World Polio Day on October 24th is an annual day that highlights progress on the road to polio eradication
As new outbreaks of an archaic disease sweep the globe, hygiene experts warn that vaccination as the first line of defence must be backed up by adequate hygiene.
Cases of polio have been detected in the United States, United Kingdom and Israel in the last few months; places where cases had not been detected for many years.
“Usually this annual moment of World Polio Day is about marking progress and seeing how far the world has come in eradicating the polio epidemic in dozens of countries,” said Professor Albert Ko, Professor and Chair of Epidemiology of Microbial Diseases, Yale School of Public Health. Pakistan and Afghanistan are the only two countries where it remains endemic. “But this year, recent outbreaks have highlighted that diseases, both old and new, can emerge at any time, which is why it’s important to always maintain good hygiene as a first line of defence.”
Poliomyelitis, or polio, is a highly contagious viral disease that most commonly affects children under five years old. While around 75% of infected people won’t experience any symptoms, for others polio can lead to paralysis and even death. It typically spreads through contact with the faecal matter or via droplets in a sneeze or cough from an infected person. The polio vaccine, developed in the 1950s, offers significant protection.
Last month, New York State declared a State Disaster Emergency after detecting a case of polio in Rockland County. It was the first detected in the U.S. in over a decade. Health officials have since found traces of the wild poliovirus in the wastewater samples of five other nearby counties, which points to the potential of local spread. Cases were also diagnosed in London and Jerusalem earlier this year.
New York’s state of disaster emergency has allowed for authorities to increase their vaccination efforts. Authorities have been urging all unvaccinated New Yorkers, including children under two years old, to get the vaccination. In London, booster doses are being offered to all children aged between the ages of one and nine. The World Health Organization has categorised polio as a Public Health Emergency of International Concern.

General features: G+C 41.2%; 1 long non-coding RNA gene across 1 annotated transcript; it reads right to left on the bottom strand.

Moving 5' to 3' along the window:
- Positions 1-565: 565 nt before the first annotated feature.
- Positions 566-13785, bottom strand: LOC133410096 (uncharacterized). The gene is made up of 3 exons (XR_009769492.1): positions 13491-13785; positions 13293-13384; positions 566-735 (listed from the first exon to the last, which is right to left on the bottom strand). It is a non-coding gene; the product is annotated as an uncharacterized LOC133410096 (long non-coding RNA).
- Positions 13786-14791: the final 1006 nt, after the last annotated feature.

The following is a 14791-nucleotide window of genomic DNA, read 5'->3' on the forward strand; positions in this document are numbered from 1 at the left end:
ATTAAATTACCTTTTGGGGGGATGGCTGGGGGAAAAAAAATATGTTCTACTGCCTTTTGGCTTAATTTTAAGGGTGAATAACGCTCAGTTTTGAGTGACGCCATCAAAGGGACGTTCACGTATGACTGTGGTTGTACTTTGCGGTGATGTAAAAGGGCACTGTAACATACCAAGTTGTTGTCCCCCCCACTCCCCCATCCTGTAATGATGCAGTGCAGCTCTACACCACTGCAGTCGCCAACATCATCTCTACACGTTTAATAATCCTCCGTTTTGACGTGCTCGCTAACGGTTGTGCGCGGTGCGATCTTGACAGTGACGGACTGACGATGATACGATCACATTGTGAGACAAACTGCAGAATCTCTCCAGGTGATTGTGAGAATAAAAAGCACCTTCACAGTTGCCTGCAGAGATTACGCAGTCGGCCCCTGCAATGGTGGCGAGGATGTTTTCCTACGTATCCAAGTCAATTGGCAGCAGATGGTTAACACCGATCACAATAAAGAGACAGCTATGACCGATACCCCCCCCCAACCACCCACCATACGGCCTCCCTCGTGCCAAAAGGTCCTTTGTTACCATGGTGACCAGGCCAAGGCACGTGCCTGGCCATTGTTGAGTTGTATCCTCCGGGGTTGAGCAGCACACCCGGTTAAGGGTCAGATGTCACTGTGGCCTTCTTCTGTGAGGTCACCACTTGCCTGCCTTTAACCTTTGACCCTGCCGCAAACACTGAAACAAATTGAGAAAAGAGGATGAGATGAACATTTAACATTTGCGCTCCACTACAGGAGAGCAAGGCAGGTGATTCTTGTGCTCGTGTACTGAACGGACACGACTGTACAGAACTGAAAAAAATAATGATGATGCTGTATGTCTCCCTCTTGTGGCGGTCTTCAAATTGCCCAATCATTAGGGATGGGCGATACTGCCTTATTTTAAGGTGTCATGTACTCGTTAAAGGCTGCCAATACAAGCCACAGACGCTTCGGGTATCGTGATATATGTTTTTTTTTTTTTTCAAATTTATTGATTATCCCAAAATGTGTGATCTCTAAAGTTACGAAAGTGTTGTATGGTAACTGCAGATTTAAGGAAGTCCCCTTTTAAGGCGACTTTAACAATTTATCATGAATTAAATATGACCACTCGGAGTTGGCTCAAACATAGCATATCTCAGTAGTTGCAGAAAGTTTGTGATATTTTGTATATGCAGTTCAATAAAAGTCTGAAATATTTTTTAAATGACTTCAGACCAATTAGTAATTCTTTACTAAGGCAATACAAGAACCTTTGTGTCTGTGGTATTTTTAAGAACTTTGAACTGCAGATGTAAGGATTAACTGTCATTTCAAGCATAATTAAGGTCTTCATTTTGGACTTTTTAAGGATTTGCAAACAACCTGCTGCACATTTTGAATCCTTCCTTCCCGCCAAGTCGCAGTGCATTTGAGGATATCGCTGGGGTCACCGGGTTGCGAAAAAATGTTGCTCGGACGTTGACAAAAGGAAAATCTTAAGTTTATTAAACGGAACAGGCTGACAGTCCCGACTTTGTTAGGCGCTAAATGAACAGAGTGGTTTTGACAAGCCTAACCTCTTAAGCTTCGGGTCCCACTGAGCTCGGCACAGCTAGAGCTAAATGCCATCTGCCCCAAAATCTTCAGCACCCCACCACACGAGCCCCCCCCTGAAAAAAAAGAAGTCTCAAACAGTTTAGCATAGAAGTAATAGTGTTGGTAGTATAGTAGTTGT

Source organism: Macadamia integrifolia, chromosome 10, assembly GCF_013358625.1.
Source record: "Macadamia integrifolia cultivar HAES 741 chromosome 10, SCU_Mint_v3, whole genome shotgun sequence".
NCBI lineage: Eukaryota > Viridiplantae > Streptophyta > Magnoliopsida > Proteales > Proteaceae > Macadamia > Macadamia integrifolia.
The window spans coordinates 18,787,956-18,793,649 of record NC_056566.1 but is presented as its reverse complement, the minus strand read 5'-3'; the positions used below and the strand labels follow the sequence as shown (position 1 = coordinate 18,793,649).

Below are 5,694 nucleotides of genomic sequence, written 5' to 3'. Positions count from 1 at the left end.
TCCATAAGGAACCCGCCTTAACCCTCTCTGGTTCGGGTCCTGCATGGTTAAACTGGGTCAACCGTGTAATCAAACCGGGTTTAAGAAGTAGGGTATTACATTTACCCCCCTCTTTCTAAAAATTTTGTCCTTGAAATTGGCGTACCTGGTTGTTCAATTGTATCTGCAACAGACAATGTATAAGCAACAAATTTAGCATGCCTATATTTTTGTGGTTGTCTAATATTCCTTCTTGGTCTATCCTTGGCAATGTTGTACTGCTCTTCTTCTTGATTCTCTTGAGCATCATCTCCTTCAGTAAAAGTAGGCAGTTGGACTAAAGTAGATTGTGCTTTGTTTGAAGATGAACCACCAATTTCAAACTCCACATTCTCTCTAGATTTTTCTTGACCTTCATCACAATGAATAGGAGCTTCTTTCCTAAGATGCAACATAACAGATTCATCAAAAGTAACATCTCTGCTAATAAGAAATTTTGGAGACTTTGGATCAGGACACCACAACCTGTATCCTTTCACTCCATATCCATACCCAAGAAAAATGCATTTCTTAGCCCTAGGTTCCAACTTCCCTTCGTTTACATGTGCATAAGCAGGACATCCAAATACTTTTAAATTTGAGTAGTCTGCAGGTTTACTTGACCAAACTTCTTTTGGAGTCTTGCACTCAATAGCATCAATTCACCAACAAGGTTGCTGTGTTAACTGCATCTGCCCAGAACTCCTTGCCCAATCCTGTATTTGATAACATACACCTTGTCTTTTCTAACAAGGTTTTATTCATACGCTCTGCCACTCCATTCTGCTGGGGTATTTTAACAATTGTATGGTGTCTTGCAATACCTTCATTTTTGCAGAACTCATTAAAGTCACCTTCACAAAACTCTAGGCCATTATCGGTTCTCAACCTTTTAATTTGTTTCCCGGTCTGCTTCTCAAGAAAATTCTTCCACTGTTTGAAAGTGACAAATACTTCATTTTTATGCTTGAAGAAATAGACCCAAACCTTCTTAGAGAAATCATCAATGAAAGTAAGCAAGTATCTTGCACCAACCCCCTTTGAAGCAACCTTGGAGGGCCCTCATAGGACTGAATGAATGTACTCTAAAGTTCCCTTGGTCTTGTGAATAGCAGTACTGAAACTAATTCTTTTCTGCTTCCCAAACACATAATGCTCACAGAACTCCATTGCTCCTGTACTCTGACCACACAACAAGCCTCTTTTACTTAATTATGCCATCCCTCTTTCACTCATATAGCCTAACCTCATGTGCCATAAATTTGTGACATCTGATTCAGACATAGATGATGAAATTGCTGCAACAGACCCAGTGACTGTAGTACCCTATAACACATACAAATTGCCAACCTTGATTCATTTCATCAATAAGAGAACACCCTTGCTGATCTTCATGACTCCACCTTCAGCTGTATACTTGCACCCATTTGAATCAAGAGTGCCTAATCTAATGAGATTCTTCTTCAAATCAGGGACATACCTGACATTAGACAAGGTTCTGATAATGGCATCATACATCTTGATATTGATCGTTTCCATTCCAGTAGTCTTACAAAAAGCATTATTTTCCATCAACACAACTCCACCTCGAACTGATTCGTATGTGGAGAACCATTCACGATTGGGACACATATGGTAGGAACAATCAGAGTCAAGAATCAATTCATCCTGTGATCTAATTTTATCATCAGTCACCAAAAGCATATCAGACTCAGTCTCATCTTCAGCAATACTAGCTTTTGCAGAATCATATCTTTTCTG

“A vaccination for polio has long existed and is the best way to prevent the spread of polio, but this should, and must, be supported by regular and increased handwashing. The fact that many people experience no symptoms at all means that individuals shouldn’t be waiting to fall ill before they implement those extra hygiene measures,” Simon Sinclair, Executive Director of RGHI said. “These incidents of polio are a reminder that we should always have a guard up and be practising good hygiene and passing those behaviours onto children, especially as they are the ones most at risk.”
One concern is that, amid COVID-19, many children missed out on their routine vaccinations. Around 25 million children worldwide were thought to miss a some or all of their immunizations in 2021.
“We join in calls from the various governments and the global health community for both adults and children to be immunised against polio if they haven’t been already. That’s the first course of action,” Simon Sinclair continued. “After that, it’s about maintaining those hygiene habits that became so ingrained during the height of the pandemic. That means regular hand washing for over 20 seconds with soap and clean water.”
RGHI, a hygiene research focussed nonprofit, will also be supporting these efforts by continuing its important work in funding and producing evidence that demonstrates the link between health and hygiene. The aim of the organisation, founded by global consumer goods company Reckitt plc, is to provide decision-makers with more timely, accurate and practical information on ways to better safeguard communities from illness.
“The more we know about the various dangers diseases such as polio pose to our health and the ways in which hygiene may prevent and fight off such diseases, the better chance we have of eliminating unnecessary illness and death,” Simon Sinclair concluded.
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Around the world, World Polio Day is celebrated annually on October 24 to mark the progress the global community has made in eradicating the deadly disease. For 2022, the theme is “a healthier future for mothers and children.”